Monday, December 1, 2014

Exclusive Interview with Naomi Clark!

Hey folks,

We have a real special treat for you today and that is an interview with Naomi Clark, author of the the Ethan Banning series! She's been gracious enough to sit here down with the United Federation of Charles and answer a few questions about her books. The first book, Undertow, was released August 24th, 2014 and was reviewed here.

The Ethan Banning series follows the titular character, a private investigator, as he deals with the fallout of demonic possession. While in nominal control over his body, Ethan is constantly tempted to violence or worse. Seeking a cure for his condition, he becomes involved in all manner of occult crises. The series is humorous and dark, Ethan making sardonic observations no matter how bizarre or perilous his circumstances.

Now let's get to that interview!

1. So, what separates the Ethan Banning series from other urban fantasy novels out there?

I'd say it's Ethan himself. He's not a hero and he doesn't want to be! Rather than being a strong man trying to make the world a better place, he's a walking disaster trying to avoid fucking up more. I like that – I like underdogs and I like exploring darker aspects of the human psyche. I think, for all his flaws and faults, Ethan is terribly human.

2. How would you describe your protagonist to our readers?

Not great, but trying pretty hard.

3. Tell us a little about Undertow's story.

Undertow is a mishmash of themes and ideas I adore. There's a huge Lovecraftian element, there's a creepy seaside town, and there's an exploration of what courage is, what goodness is, and where we draw the line between what we let happen and what we try to stop. Personal responsibility is a big deal in Ethan's world – how much can he blame on his demon passenger, and how much is down to him? Exploring that against a backdrop of human sacrifice and demonic pacts was a lot of hard work, but also a lot of fun.

4. Was it difficult coming up with the Ethan Banning-verse's mythology?

No, it's been very organic. The seed of his world – that demons are real and they can interact with humans – is an old idea, but I hope I've fleshed it out in a new way, and hinted at a much larger world and history beyond what people see in Undertow. I started with a quite Judeo-Christian idea, but I've tried to draw in lots of different concepts to make the world complete and different. And that happened really just by me asking myself, “what can I put in here?”, rather than by having a plan ahead of time!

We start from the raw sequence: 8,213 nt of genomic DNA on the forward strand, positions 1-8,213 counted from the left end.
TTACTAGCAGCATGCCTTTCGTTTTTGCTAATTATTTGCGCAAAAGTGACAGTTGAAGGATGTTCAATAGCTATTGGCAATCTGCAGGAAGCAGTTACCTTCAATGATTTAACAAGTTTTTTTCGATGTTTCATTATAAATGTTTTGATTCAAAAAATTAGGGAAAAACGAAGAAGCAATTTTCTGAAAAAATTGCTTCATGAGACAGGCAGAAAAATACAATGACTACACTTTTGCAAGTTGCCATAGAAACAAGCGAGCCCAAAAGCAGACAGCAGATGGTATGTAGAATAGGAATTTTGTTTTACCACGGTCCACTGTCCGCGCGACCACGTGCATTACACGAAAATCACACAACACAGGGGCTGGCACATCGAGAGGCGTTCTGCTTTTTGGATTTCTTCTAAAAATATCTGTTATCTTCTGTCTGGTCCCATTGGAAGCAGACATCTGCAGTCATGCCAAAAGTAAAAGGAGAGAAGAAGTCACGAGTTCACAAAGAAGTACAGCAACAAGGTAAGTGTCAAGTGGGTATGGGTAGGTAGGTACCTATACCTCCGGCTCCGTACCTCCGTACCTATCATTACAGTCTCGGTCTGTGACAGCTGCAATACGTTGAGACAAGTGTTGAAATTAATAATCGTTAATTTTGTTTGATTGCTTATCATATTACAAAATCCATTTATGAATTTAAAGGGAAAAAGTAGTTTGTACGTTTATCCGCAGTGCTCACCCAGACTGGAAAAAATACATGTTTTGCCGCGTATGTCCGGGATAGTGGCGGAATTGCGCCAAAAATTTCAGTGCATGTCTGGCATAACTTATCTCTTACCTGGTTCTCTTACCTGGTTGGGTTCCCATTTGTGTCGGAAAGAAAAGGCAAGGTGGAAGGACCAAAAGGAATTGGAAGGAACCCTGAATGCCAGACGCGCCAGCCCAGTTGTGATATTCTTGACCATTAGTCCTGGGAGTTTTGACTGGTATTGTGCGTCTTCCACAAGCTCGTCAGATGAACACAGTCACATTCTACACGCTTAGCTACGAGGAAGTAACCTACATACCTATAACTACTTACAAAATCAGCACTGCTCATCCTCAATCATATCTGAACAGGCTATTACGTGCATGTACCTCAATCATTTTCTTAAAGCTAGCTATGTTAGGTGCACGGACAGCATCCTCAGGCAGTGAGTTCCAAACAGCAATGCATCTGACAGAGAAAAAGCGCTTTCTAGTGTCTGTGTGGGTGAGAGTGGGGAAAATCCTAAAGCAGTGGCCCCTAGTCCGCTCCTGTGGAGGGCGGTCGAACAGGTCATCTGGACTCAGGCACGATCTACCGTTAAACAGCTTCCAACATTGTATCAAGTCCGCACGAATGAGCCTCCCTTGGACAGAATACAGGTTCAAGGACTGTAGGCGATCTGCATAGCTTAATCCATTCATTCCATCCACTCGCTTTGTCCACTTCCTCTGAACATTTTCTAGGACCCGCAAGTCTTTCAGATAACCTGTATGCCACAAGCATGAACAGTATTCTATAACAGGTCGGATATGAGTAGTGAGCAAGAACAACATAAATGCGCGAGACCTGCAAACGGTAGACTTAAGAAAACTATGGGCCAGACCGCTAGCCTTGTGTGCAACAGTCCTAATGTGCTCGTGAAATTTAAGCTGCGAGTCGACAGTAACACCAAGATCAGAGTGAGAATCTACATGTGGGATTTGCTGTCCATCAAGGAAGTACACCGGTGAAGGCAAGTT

5. Is it hard to write the dialogue between Ethan and his demon?

Sometimes it's hard to think up really nasty things for the demon to say, but generally speaking I find Ethan's voice and humor very easy to get into, and that makes their dialogue a bit easier. My main concern is that I make the Voice too witty – I don't really want people (or myself) to start liking him more than Ethan!

6. How dark do you consider Ethan's story? Do you find the humor balances the horror or detracts from it?

It definitely goes to dark places. There's addiction, self-harm, and general horribleness, and that's not nice to write, as much as I think it's important to explore. I think the humor is important – reading a relentlessly grim story is not something I enjoy. I want a sense of hope despite everything bad that's happening, and humor can help give that. Ethan's humor is pretty dark too, but I think it's important to keep it in there.

7.  Why do you think readers love urban fantasy?

I think it's the sense of escapism, and also the idea that underneath the mundane world is a whole realm of secrets and magic. That's really appealing to me as an urban fantasy reader. I like the thought that there are magical things happening just around the corner, and that I could find them if I got lucky. It's a distraction from the humdrum real world of bills and work!

8. Who is your favorite character after Ethan Banning (and his demon)?

He doesn't show up in Undertow, but you will meet him in the sequel – Moss, the incubus who runs a strip club in Ethan's home town. He's not supposed to be in the human world, so works very hard to stay under the radar. He's great fun to write – very smooth and human on the surface, but very dangerous and inhuman underneath.

9.  Undertow has a non-traditional ending. Did you ever consider something more upbeat?

No. I wanted to leave things a little open-ended, because the events of Undertow will have repercussions in later Ethan books, so I never intended to wrap everything up neatly. And I wanted it to be clear that there are real consequences in Ethan's world when you mess up. It was hard to write, but I wouldn't change it.

10. What can readers expect from you in the future?

The sequel to Undertow is about 75% done, and I have plans for more Ethan Banning books after that. I'd also like to revisit the novel that Ethan first appeared in – it's crying out for a sequel, but I've been waiting for the rights to revert to me before tackling that. I'm currently working on an urban fantasy set in a different universe that I'm wildly passionate about and hope to get out into the world next year.

Thanks for the interview! Can't wait for the next book!

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